More likely a large amount of their customers work for companies that demand cheapest flight of the day. 
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  • BJ01

    BJ01

    16 Dec, 2016 04:05 pm

    This I absolutely agree with. Virgin just make it too hard to understand what you are entitled too when travelling on their international 'virtual' alliance partners. To many nuances and exceptions dependant on too many variables which change every pancake Tuesday. I am tired of trying to keep up with it...I need simple!

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  • Craig

    crwilkins

    16 Dec, 2016 01:58 pm

    Something has to give at Virgin at some point, they've never turned a profit, their shareholders keep pumping money in and it's just going nowhere...the value proposition internationally for them is frankly confusing, I predict at some point Borghetti will go, AJ and QF have clearly outperformed him and maybe then an alliance will be on the cards....cant see them surviving in the current model long term
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  • Mal

    Mal

    16 Dec, 2016 02:32 pm

    A shame to hear, as joining Star Alliance would be a big deal for Virgin, but I am not sure if it would be big enough and sufficiently justify the costs (and possible breakdown of JVs with other airlines) in order to bring enough passengers across from Qantas, which is really the 'main game' for Virgin. Unless the airline can be sure that joining Star Alliance is going to mean a certain (and very big) number of premium travellers is going to decamp from Qantas and fly Virgin I can't see such a move making economic sense for Virgin.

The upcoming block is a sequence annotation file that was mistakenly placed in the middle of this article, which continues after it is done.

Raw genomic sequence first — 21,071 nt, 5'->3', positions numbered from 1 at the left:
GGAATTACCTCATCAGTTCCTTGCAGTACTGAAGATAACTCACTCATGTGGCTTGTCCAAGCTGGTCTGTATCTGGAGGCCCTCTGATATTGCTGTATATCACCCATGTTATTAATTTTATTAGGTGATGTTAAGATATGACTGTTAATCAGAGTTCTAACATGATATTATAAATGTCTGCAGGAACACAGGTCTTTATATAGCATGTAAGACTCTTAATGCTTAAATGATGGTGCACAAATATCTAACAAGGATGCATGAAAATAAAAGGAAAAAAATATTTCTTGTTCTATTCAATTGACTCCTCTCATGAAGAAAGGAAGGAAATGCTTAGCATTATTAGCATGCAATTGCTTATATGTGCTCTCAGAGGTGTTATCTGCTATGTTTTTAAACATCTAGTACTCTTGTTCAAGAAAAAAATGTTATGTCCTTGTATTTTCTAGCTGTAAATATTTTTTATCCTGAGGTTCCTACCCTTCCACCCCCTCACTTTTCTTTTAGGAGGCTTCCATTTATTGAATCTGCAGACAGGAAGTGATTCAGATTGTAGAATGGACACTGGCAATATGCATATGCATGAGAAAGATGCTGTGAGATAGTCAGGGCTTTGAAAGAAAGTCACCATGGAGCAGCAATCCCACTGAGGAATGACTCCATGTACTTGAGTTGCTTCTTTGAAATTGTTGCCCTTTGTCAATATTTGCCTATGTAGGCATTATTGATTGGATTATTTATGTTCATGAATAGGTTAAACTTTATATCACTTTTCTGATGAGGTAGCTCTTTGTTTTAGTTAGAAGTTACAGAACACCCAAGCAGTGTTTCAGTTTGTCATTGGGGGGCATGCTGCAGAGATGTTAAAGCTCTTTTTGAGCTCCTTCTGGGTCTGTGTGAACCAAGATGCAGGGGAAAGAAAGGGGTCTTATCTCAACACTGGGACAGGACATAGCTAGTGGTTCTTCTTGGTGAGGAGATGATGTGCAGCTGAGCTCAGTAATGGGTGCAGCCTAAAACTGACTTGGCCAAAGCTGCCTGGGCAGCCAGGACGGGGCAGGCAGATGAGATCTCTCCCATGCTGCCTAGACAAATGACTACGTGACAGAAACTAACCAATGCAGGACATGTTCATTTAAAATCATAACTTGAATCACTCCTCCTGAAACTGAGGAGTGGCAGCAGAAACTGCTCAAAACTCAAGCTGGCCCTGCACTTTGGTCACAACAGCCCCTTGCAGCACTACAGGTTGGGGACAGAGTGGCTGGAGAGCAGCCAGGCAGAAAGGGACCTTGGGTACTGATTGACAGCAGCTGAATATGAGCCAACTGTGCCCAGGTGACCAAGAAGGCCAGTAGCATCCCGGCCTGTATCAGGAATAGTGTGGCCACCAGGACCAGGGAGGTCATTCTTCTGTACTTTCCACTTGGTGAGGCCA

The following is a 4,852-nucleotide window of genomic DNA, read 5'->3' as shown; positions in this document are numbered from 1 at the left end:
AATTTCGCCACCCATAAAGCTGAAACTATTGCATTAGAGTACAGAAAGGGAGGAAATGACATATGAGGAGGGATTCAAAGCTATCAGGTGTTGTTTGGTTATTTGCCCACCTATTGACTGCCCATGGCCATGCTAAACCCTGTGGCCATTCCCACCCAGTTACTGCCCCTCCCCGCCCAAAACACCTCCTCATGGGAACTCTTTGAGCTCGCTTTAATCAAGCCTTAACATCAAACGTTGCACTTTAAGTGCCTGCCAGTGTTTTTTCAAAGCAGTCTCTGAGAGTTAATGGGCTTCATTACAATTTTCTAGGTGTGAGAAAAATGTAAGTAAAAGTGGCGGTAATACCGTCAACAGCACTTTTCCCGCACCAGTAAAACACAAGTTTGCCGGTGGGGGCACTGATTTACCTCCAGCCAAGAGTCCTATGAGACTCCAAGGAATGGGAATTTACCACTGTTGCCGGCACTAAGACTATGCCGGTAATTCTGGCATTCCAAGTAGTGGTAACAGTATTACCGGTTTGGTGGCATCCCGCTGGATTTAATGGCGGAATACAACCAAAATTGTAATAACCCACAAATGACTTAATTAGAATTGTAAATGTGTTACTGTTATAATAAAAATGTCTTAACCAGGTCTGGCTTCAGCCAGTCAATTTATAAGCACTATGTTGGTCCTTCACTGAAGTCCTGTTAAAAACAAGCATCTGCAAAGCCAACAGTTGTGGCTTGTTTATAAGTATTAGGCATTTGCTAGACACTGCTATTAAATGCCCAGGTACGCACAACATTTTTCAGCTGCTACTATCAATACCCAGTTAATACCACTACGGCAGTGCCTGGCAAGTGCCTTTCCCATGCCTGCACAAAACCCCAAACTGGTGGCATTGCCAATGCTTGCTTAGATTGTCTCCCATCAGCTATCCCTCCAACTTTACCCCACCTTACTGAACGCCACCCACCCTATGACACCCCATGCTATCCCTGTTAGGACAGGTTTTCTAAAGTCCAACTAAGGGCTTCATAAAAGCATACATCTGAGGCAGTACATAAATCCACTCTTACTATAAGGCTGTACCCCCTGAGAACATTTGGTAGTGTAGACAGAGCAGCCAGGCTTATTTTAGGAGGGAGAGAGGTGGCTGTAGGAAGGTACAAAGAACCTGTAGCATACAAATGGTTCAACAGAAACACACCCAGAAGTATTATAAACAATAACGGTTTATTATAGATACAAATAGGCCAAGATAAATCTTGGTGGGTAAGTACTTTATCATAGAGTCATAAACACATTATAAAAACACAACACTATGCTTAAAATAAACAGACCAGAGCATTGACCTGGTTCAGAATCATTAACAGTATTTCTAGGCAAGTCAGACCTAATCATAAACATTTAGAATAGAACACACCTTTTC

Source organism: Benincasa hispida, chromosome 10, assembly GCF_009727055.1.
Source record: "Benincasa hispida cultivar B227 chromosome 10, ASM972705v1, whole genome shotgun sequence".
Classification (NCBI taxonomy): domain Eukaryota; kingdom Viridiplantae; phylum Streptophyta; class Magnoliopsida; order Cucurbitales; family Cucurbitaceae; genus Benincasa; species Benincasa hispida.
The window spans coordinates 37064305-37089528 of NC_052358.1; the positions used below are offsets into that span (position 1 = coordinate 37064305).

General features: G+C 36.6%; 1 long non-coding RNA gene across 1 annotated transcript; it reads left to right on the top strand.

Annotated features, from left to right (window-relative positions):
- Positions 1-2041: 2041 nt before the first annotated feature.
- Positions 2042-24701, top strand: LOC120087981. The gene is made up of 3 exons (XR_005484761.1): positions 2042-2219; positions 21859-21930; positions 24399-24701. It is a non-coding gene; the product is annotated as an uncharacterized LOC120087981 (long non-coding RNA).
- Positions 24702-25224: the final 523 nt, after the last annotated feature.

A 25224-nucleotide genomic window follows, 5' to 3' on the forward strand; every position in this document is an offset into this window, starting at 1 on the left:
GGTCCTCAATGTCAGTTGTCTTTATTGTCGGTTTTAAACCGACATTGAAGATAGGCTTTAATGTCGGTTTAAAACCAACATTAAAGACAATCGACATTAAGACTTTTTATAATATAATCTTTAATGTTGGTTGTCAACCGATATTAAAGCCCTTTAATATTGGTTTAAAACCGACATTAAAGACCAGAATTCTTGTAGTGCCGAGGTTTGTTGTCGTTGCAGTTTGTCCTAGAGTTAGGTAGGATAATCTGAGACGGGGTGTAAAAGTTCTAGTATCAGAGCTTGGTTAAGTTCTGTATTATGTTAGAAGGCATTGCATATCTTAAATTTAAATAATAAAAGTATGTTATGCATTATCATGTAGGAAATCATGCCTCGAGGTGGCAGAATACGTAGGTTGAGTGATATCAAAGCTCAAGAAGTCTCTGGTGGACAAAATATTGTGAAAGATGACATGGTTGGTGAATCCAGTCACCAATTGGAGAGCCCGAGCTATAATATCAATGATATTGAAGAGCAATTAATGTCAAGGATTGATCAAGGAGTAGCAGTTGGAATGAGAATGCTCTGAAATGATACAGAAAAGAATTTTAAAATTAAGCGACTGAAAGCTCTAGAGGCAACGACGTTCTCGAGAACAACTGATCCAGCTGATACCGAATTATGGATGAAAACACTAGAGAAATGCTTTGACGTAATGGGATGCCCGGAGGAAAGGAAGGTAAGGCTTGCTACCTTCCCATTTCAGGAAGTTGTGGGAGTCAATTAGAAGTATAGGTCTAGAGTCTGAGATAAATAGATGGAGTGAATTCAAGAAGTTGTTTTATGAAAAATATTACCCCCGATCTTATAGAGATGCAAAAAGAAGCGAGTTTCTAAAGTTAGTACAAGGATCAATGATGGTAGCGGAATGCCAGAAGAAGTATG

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  • Nick Sydney 2

    neiljeram

    17 Dec, 2016 06:28 am

    Happy to use virgin locally. However with QF and EK I get to fly mostly in the A380 for the long haul.  VA do not have this option.  Choice of aircraft is important when one racks up 400k annually. 
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  • *maestro*

    *maestro*

    16 Dec, 2016 03:14 pm

    I am Australian, currently Star Alliance Gold Status with Lufthansa & Asiana and fly mostly premium cabins almost every week. When flying from Australia to North America, I always fly Air Canada, United or Air New Zealand. When flying domestically in Australia, I use whoever is cheapest at the time between Qantas and Virgin. If Virgin were part of Star Alliance, I would almost 100% use them exclusively for those routes and possibly also to Asia/Europe. But without them being in Star Alliance, my loyalty lies elsewhere.
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  • BrisbanePE

    BrisbanePE

    16 Dec, 2016 04:18 pm

    IIRC VA were initially partnered with UA, but back then you couldn't even interline bagagge with VA and the codeshare arrangement seemed to disappear.
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  • FLX

    FLX1

    16 Dec, 2016 06:43 pm

    @BrisbanePE:
    Pretty sure you know why UA and VA hv been drifting further apart across the Pacific......something to do with an outfit @ Atlanta.....